Common and rare carcinomas of the thymus

Anja C. Roden, Malgorzata Szolkowska

Research output: Contribution to journalReview articlepeer-review

Abstract

Thymic carcinoma encompasses a diverse group of rare tumors that occur almost exclusively in the prevascular (anterior) mediastinum. Thymic carcinomas have a worse outcome than thymomas with a median time to death of under 3 years. These tumors lack the typical lobulation of thymomas, exhibit commonly more cytologic atypia, are associated with a desmoplastic stromal reaction, and lack thymocytes, features that distinguish them from thymomas. The most common thymic carcinoma is squamous cell carcinoma; other subtypes include mucoepidermoid carcinoma, NUT carcinoma, and adenocarcinoma, among others. Largely due to multi-institutional and global efforts and meta-analysis of case reports and series, some of the thymic carcinoma subtypes have been studied in more detail and molecular studies have also been performed. Morphology and immunophenotype for the vast majority of thymic carcinoma subtypes are similar to their counterparts in other organs. Therefore, the distinction between thymic carcinoma and metastatic disease, which is relatively common in the prevascular mediastinum, can be challenging and in general requires clinical and radiologic correlation. Although surgical resection is the treatment of choice, only 46 to 68% of patients with thymic carcinoma can undergo resection as many other tumors present at high stage with infiltration into vital neighboring organs. These patients are usually treated with chemotherapy and/or radiation. The search for better biomarkers for prognosis and treatment of thymic carcinomas is important for improved management of these patients and possible targeted therapy.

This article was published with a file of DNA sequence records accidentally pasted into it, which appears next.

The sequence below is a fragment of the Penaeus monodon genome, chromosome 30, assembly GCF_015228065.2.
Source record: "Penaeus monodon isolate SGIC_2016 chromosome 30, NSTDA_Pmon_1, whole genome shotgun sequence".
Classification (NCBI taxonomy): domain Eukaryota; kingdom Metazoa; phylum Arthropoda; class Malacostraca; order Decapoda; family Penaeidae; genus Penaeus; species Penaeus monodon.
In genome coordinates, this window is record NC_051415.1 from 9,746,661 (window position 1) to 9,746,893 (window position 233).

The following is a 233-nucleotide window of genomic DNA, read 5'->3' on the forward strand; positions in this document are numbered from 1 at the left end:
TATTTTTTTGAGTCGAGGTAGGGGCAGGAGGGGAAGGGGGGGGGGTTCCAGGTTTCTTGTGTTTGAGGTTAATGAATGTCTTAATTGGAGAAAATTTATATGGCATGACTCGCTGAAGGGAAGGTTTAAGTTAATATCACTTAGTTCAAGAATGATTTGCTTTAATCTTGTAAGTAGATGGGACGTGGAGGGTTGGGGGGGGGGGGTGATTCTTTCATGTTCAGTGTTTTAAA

Original languageEnglish (US)
Pages (from-to)111-128
Number of pages18
JournalVirchows Archiv
Volume478
Issue number1
DOIs
StatePublished - Jan 2021

Keywords

  • GTF2I
  • Lymphoepithelioma-like carcinoma
  • Mucoepidermoid carcinoma
  • NUT carcinoma
  • Thymic carcinoma

ASJC Scopus subject areas

  • Pathology and Forensic Medicine
  • Molecular Biology
  • Cell Biology

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